Personal Protection Equipment (PPE)

Using the NFPA 70E Simplified Risk table to determine our Personal Protection Equipment shows that we fall in the “Risk Category 2*, work on control circuits above 120 volts, changing live breakers up to 600 volts; Voltage testing and parts at or above.”

Polytron approved PPE (includes)

Head, Face, and Neck:

  • Hard Hat
  • Face Shield with attached Neck guard (to protect a blast traveling under shield)
  • Face Sock (with eyes and nose opening)


  • Safety Glasses (required to be worn over prescription glasses if needed)

Body, Feet, and Legs:

  • Coveralls that close with Velcro (to prevent conductivity of metal closures) at the wrists, ankles, and neck openings

Hands and Arms:

  • Rubber Gloves (for protection from shock or contact with energized equipment)
  • Leather Gloves (for protection of the Rubber gloves while working)


  • Insulated, Rubber handled Tools are provided for teams safety when working on or around energized equipment

All of our supplied PPE equipment is Risk Category 2 rated, and each tool used is individually tested to 10,000 volts and certified to 1000 volt ac or 1500 volt dc.  Team members complete the proper PPE requirements by purchasing and wearing steel toe work boots for foot protection.  As added precaution, we ask that they purchase and use “EH” (Electrically Rated) boots for added protection (currently suggested, not a code requirement).

Electrical Hazards

In our training, we focus on one of the highest risk areas, Electrical Power. Electrical energy is extremely powerful, and it has the potential to cause fatal injuries in the workplace.

The three most common Electrical Hazards that we can encounter are:


  • Affects: Skin, Heart, Muscles and can cause destruction of Tissue, Nerves, and muscle
  • Approximately 30,000 non-fatal electrical shocks occur each year
  • National Safety Council estimates 1,000 fatalities each year due to electrocution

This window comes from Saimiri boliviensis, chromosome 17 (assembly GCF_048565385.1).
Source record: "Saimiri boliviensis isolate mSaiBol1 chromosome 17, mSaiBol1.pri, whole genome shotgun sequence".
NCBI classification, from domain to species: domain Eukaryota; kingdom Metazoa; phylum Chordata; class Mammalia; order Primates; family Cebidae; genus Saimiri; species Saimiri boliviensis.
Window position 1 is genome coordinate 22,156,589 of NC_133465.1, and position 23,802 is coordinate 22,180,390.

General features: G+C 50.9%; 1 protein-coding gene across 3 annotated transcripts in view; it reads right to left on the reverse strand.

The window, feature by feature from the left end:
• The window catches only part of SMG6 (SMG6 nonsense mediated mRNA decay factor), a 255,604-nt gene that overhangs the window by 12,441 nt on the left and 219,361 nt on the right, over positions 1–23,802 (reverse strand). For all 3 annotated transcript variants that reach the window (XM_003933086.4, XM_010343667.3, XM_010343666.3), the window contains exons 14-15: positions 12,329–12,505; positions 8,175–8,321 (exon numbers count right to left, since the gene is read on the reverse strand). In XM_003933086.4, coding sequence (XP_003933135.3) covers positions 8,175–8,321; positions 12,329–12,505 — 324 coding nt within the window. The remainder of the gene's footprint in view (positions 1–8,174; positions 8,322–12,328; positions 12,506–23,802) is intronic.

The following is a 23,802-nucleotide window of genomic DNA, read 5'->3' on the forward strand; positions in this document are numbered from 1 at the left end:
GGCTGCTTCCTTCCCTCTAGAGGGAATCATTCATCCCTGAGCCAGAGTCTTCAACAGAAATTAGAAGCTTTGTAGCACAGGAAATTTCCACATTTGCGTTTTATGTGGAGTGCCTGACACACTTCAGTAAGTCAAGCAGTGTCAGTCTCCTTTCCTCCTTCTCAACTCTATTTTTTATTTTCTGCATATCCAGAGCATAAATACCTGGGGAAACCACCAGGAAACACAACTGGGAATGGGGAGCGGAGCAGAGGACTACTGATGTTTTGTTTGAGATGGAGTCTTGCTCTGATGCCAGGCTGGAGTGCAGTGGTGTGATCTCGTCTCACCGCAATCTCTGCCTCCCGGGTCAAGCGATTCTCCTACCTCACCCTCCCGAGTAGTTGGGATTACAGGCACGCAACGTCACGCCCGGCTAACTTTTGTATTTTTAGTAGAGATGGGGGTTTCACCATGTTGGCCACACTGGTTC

• More than HALF while servicing energized systems of LESS than 600 Volts
  • Electrocution is 4th leading cause of industrial fatalities, behind traffic, homicide, and construction accidents


  • Can reach 35,0000F, causes serious burns at 10 feet, and fatal burns at 5 feet
  • Exposure to these extreme temperatures has a twofold effect on individuals;
    • Burns the skin directly
    • Causes clothing to ignite adding to burn injury
  • Over 2,000 people are admitted to hospitals each year due to Arc-Flash burns, more than are admitted for shock-related injuries

Arc blast is the pressure produced by instantaneous heating of the air around the energy arc and expansion of the metal as it is vaporized.  It produces enough pressure to propel people, switchgear, panels, ladders, and molten metal droplets through the air.  The greatest dangers associated with this event are high pressures, high sounds, and hurtled shrapnel (broken shards of metal and other materials)

  • High Pressure associated with this event can easily exceed hundreds and/or thousands of pounds per square foot.
  • High sound associated with this event can easily exceed 160dB, more than enough to rupture eardrums.
  • Hurtled Shrapnel can be expelled from the Arc-Blast at speeds exceeding 700 miles per hour, which is capable of blasting shrapnel completely through the human body.

Individual safety is the number one priority when working with electrical power sources.  Personal Protection Equipment coupled with education and the awareness of potential electrical energy hazards greatly reduces workplace risks.